Student Perspective: Religion and Music
Sarah Fox, M.A.R. ‘18
The Valle de los Caídos (The Valley of the Fallen) in the Cuelgamuros Valley in Spain constitutes perhaps the most controversial stop on the 2018 ISM trip. In 1940, Francisco Franco chose the valley as the spot to build a large memorial to soldiers killed during the Spanish Civil War. Originally only soldiers who supported the conservative government were buried at the site. The Valley is situated about 50 kilometers northwest of Madrid and most likely appealed to Franco’s vision because of its proximity to the Escorial—the chosen final resting place of many Spanish royals.
However, the Valle de los Caídos is not only a memorial. It is also an active basilica—one of the largest in Europe. Atop this church, a statue of Mary holding a limp and battered Jesus can be seen for miles around. Above the figures towers a large concrete crucifix. The Valley is also home to a Benedictine monastic community that runs a choir school for boys. Parents from across Spain bring their children to audition. If chosen to attend the school, the choir boys sing in the basilica at the foot of Franco’s grave almost every day.
On a very sunny afternoon, students and faculty of the ISM visited the Valle de los Caídos. For almost two weeks, we had been visiting cathedrals, thinking deeply about how art impacts the spiritual and physical resonance of a particular place, and meeting with nuns and monks who kindly shared their stories with us. But for me, the visit to the Valley marked a shift—it was a moment of shared distress. Furthermore, it was a moment of questions because it was also a moment of song. This aspect in itself was interesting because the ISM group had been singing throughout the tour.
Before our trip to the Valley, we sang as a way to explore the sound and acoustic possibilities of a space. In Madrid we sang to express our gratitude for musicians who prepared a concert for us. In Toledo we sang for cloistered nuns who served delicious marzipan with warm smiles. In Silos we sang for monks who shared their art and their stories with us. We sang and we sang. Until we didn’t—at the Valle de los Caídos. In the Valley, several ISM students and faculty expressed an active desire NOT to sing.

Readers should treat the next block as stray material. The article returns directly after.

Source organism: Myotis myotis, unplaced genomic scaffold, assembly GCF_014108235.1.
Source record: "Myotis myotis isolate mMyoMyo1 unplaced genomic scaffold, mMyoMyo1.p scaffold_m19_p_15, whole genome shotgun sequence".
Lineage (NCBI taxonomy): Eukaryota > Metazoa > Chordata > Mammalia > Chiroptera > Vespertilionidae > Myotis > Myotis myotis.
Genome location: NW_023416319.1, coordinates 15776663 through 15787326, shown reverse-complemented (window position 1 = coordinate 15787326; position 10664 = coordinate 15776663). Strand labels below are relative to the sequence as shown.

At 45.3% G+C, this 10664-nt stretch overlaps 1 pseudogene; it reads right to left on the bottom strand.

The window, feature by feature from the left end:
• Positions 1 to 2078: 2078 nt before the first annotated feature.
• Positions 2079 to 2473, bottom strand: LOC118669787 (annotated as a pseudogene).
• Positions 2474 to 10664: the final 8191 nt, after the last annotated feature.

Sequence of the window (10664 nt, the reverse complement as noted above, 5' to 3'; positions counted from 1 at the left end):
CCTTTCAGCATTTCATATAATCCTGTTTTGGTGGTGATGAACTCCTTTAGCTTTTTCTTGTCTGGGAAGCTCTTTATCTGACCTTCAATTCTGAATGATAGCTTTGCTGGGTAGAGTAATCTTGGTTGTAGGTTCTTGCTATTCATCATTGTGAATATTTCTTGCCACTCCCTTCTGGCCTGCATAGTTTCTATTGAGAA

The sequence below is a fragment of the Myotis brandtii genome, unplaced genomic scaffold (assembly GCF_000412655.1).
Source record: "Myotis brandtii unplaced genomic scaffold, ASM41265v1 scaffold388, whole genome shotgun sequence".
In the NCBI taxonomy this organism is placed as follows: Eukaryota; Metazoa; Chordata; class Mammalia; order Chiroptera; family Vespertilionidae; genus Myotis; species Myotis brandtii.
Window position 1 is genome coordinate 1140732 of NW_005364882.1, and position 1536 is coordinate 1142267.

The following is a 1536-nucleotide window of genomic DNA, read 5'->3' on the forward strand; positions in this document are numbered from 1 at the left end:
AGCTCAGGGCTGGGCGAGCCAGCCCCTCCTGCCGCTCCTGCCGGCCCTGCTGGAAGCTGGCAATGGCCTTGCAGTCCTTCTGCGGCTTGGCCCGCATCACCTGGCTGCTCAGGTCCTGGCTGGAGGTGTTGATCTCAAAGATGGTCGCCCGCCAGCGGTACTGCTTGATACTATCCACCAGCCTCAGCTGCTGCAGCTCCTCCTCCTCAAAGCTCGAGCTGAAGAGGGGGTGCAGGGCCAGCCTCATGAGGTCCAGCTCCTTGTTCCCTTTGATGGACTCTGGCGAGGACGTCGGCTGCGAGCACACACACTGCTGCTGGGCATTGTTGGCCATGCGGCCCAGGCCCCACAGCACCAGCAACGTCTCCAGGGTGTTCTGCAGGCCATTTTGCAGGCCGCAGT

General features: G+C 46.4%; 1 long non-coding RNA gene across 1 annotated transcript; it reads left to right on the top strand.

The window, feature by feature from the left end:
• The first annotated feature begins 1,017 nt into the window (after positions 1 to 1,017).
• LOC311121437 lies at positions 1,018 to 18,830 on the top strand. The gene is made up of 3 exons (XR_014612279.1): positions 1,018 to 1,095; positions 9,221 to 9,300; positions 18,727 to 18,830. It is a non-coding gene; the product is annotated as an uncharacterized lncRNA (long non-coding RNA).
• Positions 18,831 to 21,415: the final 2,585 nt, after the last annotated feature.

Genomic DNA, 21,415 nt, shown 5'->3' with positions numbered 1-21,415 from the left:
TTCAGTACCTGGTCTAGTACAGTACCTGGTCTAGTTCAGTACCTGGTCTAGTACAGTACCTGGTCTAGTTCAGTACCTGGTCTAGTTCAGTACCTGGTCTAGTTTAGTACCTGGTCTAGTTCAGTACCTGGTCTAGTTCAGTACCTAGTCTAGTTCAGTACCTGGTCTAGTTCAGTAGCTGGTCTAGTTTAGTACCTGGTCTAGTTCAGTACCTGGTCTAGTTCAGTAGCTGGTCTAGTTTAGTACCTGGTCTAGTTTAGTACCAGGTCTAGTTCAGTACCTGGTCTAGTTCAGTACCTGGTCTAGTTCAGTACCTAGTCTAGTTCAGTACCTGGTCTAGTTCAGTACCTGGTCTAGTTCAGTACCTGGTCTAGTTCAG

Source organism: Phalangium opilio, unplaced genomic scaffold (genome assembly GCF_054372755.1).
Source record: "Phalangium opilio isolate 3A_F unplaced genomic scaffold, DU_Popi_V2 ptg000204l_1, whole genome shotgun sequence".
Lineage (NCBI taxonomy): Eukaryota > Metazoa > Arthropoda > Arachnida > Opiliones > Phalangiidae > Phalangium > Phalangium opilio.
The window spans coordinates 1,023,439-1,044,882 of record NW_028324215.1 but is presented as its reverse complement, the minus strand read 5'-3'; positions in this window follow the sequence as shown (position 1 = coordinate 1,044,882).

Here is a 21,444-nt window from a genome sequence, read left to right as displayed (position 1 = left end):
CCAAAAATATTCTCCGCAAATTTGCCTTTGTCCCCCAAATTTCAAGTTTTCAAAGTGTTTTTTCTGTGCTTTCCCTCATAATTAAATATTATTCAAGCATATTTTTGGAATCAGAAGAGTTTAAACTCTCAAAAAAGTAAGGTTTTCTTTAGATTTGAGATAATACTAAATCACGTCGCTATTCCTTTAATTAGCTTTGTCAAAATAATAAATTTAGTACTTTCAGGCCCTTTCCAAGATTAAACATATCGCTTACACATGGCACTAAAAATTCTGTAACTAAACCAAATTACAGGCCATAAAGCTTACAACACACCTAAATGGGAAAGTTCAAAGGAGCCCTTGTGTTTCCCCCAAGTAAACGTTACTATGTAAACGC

When we arrived, though, we were not only greeted only by a member of the monastic community, but also by the choir boys and their director. We asked the choir boys questions and then they sang for us. They sang the traditional South African folk song “Siyahamba.” They sang and looked into our faces, seeming to ask us what we thought of them. I looked into their eyes and wondered what they thought of us—of us and also of their lives in general. I wondered what it was like to sing at the foot of Franco’s grave every day. I wondered what the Mass meant to them.
That evening after returning to our hotel in Madrid, I felt distressed. I sat on the floor and attempted to hold the memories of the day tenderly and gingerly in my mind. I thought of the moments following the singing. I thought about how we did not sing. What did that mean? That we did not support Franco? That we felt too many mixed emotions to sing? That we were too hurt or surprised or overwhelmed to sing? My ability to form words seemed to have left me, so I opened the window, taking comfort in the sounds of busyness of the city around me.
A few days later in the Museo de Arte Reina Sofia in Madrid, I would again feel the moment of collective silence as together we experienced Guernica, Picasso’s famous discourse with the horrors of war displayed expertly, yet also vulnerably and truthfully, on a canvas.